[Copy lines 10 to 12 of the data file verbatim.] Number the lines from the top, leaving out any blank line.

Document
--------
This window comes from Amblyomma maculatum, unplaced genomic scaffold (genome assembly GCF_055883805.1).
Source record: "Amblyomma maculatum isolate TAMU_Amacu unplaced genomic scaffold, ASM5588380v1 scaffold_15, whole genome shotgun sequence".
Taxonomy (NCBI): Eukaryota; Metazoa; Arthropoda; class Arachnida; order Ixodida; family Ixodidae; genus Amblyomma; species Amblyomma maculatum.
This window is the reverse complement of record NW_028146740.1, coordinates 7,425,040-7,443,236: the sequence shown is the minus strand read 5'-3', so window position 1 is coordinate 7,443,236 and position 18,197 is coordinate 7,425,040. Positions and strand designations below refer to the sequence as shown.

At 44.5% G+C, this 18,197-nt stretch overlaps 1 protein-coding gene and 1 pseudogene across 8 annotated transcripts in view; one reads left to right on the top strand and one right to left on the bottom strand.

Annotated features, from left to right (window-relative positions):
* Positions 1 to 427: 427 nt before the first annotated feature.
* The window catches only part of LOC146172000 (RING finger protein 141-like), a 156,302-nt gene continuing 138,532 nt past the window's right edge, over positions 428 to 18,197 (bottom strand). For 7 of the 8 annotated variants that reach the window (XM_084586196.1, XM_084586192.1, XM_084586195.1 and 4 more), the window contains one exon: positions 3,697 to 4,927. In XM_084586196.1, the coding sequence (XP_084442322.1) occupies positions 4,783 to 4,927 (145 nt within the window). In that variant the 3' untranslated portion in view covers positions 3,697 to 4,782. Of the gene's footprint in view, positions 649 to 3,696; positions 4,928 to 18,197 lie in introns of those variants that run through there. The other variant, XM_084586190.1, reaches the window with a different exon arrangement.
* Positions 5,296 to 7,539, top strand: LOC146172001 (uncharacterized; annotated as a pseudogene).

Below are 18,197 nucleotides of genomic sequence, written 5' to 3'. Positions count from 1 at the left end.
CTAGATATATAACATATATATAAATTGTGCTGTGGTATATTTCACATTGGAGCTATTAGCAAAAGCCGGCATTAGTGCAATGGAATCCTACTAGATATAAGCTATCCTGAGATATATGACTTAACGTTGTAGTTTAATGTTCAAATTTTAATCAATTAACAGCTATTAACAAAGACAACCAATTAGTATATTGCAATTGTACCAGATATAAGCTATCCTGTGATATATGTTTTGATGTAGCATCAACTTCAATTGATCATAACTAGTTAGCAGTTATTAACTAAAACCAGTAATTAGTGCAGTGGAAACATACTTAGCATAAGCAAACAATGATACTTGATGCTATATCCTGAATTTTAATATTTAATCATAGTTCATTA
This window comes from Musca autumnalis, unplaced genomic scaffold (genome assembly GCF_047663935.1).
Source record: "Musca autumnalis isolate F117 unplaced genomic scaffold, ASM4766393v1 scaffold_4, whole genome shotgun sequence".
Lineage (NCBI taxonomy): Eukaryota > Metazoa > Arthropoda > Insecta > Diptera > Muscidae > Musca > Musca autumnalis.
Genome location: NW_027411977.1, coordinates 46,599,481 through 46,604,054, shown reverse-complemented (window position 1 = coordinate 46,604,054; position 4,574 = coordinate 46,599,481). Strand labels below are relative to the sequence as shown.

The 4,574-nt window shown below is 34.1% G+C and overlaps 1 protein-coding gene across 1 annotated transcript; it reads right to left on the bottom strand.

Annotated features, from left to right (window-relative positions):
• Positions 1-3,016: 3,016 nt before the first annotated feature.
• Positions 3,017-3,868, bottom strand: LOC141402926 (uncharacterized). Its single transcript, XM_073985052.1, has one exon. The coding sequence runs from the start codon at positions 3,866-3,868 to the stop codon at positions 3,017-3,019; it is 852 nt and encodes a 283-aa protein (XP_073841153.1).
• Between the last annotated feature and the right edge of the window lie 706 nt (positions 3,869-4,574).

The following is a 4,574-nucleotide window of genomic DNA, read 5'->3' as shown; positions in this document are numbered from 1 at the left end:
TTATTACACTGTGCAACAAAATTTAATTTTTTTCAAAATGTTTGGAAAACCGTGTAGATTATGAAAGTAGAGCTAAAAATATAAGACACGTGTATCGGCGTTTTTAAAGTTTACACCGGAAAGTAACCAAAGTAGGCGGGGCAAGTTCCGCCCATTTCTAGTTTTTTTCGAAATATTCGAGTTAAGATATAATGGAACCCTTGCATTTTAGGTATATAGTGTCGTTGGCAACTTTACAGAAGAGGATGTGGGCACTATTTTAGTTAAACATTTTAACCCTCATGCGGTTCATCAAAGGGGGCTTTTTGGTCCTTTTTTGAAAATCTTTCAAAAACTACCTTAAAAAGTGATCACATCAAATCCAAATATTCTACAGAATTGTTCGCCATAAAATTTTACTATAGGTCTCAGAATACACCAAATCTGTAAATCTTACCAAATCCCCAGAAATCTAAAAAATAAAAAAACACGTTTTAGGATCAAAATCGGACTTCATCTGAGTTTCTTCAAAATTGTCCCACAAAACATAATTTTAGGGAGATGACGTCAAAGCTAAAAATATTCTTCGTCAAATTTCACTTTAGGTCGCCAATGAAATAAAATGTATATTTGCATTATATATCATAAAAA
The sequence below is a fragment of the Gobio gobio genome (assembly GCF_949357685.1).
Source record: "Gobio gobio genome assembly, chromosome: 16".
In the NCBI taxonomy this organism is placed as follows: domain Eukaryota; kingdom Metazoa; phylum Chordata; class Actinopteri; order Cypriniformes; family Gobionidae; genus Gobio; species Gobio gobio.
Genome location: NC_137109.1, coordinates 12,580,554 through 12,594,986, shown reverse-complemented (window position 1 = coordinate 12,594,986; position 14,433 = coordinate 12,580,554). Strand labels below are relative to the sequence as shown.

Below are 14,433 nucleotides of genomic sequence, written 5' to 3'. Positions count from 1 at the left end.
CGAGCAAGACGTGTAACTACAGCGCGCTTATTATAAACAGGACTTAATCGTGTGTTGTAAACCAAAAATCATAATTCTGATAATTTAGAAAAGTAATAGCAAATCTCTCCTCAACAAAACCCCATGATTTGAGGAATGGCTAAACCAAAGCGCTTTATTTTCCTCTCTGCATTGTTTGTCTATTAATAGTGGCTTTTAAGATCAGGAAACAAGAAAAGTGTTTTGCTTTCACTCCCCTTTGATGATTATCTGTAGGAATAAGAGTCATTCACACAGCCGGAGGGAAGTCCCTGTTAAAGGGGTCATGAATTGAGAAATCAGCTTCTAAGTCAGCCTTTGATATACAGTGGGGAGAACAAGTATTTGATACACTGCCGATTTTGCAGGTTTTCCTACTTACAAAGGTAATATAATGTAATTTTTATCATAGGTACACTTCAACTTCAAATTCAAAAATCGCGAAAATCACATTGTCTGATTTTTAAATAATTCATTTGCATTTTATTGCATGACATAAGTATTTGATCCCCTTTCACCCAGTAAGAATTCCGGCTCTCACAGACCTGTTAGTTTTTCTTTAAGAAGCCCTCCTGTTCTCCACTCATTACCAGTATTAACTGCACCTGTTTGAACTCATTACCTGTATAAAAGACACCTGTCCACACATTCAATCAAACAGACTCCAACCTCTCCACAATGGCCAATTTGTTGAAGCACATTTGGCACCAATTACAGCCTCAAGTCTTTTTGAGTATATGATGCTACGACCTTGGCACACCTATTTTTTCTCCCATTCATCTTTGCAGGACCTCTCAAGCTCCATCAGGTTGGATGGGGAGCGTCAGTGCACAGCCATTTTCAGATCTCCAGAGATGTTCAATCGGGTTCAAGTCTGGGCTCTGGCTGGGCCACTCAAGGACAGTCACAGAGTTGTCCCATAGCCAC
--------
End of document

Below are 18,197 nucleotides of genomic sequence, written 5' to 3'. Positions count from 1 at the left end.
CTAGATATATAACATATATATAAATTGTGCTGTGGTATATTTCACATTGGAGCTATTAGCAAAAGCCGGCATTAGTGCAATGGAATCCTACTAGATATAAGCTATCCTGAGATATATGACTTAACGTTGTAGTTTAATGTTCAAATTTTAATCAATTAACAGCTATTAACAAAGACAACCAATTAGTATATTGCAATTGTACCAGATATAAGCTATCCTGTGATATATGTTTTGATGTAGCATCAACTTCAATTGATCATAACTAGTTAGCAGTTATTAACTAAAACCAGTAATTAGTGCAGTGGAAACATACTTAGCATAAGCAAACAATGATACTTGATGCTATATCCTGAATTTTAATATTTAATCATAGTTCATTA
This window comes from Musca autumnalis, unplaced genomic scaffold (genome assembly GCF_047663935.1).